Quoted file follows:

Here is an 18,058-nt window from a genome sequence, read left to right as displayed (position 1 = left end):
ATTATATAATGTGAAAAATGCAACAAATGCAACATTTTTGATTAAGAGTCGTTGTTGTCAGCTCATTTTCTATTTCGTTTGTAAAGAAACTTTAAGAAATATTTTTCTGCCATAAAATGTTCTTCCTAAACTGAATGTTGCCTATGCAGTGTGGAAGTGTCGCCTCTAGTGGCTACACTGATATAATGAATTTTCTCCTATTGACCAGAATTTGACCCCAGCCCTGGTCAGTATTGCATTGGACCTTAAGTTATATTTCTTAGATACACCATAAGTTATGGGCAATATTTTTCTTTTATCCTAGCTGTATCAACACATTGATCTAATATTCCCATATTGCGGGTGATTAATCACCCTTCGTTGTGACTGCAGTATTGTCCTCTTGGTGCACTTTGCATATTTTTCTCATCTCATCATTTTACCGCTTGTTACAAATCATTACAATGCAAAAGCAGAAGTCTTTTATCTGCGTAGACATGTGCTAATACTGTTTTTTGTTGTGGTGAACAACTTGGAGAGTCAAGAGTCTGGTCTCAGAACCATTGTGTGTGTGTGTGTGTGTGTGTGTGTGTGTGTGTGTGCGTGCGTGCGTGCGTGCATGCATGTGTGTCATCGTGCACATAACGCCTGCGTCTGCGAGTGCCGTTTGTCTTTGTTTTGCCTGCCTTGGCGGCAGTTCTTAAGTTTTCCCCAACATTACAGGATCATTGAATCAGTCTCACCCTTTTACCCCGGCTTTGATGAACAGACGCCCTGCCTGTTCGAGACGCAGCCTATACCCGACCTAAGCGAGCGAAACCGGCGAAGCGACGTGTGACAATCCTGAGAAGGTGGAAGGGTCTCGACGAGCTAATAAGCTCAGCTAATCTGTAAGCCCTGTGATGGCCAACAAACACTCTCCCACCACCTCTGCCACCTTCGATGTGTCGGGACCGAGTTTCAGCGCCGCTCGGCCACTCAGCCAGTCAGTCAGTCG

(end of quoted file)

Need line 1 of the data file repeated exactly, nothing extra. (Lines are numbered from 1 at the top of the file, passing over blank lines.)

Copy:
Here is an 18,058-nt window from a genome sequence, read left to right as displayed (position 1 = left end):